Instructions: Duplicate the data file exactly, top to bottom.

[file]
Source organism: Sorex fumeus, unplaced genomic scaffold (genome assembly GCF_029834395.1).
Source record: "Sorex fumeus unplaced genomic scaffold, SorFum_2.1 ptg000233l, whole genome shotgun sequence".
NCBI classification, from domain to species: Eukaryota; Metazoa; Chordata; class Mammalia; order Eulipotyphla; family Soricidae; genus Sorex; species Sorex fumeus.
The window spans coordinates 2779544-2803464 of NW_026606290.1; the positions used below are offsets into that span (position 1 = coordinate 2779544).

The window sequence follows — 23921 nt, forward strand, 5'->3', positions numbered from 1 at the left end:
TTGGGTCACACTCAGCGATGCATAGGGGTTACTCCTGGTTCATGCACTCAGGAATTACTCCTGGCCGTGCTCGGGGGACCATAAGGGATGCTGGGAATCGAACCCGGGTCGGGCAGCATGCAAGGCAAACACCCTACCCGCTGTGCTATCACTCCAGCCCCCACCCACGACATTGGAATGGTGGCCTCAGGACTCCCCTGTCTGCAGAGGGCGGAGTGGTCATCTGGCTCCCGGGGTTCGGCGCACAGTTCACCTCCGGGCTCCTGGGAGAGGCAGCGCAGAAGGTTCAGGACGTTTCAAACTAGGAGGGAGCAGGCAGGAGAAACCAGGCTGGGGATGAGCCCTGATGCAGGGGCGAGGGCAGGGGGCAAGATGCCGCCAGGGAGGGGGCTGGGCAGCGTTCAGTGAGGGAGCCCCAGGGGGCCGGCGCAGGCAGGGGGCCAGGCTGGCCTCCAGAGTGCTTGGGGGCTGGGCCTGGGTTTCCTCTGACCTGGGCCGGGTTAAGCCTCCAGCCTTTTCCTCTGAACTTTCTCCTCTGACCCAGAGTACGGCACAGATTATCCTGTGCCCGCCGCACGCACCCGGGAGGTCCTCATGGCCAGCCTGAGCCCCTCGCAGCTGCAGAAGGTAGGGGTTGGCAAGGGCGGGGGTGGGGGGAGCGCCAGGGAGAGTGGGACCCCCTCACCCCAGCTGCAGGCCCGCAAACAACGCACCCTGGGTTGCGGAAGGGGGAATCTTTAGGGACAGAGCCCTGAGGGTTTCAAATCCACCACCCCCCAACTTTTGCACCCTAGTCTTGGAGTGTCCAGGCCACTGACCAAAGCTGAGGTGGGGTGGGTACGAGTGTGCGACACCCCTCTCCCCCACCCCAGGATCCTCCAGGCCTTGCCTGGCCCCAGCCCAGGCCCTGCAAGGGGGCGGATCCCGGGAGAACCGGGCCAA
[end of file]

Source organism: Sorex fumeus, unplaced genomic scaffold (genome assembly GCF_029834395.1).
Source record: "Sorex fumeus unplaced genomic scaffold, SorFum_2.1 ptg000233l, whole genome shotgun sequence".
NCBI classification, from domain to species: Eukaryota; Metazoa; Chordata; class Mammalia; order Eulipotyphla; family Soricidae; genus Sorex; species Sorex fumeus.
The window spans coordinates 2779544-2803464 of NW_026606290.1; the positions used below are offsets into that span (position 1 = coordinate 2779544).

The window sequence follows — 23921 nt, forward strand, 5'->3', positions numbered from 1 at the left end:
TTGGGTCACACTCAGCGATGCATAGGGGTTACTCCTGGTTCATGCACTCAGGAATTACTCCTGGCCGTGCTCGGGGGACCATAAGGGATGCTGGGAATCGAACCCGGGTCGGGCAGCATGCAAGGCAAACACCCTACCCGCTGTGCTATCACTCCAGCCCCCACCCACGACATTGGAATGGTGGCCTCAGGACTCCCCTGTCTGCAGAGGGCGGAGTGGTCATCTGGCTCCCGGGGTTCGGCGCACAGTTCACCTCCGGGCTCCTGGGAGAGGCAGCGCAGAAGGTTCAGGACGTTTCAAACTAGGAGGGAGCAGGCAGGAGAAACCAGGCTGGGGATGAGCCCTGATGCAGGGGCGAGGGCAGGGGGCAAGATGCCGCCAGGGAGGGGGCTGGGCAGCGTTCAGTGAGGGAGCCCCAGGGGGCCGGCGCAGGCAGGGGGCCAGGCTGGCCTCCAGAGTGCTTGGGGGCTGGGCCTGGGTTTCCTCTGACCTGGGCCGGGTTAAGCCTCCAGCCTTTTCCTCTGAACTTTCTCCTCTGACCCAGAGTACGGCACAGATTATCCTGTGCCCGCCGCACGCACCCGGGAGGTCCTCATGGCCAGCCTGAGCCCCTCGCAGCTGCAGAAGGTAGGGGTTGGCAAGGGCGGGGGTGGGGGGAGCGCCAGGGAGAGTGGGACCCCCTCACCCCAGCTGCAGGCCCGCAAACAACGCACCCTGGGTTGCGGAAGGGGGAATCTTTAGGGACAGAGCCCTGAGGGTTTCAAATCCACCACCCCCCAACTTTTGCACCCTAGTCTTGGAGTGTCCAGGCCACTGACCAAAGCTGAGGTGGGGTGGGTACGAGTGTGCGACACCCCTCTCCCCCACCCCAGGATCCTCCAGGCCTTGCCTGGCCCCAGCCCAGGCCCTGCAAGGGGGCGGATCCCGGGAGAACCGGGCCAA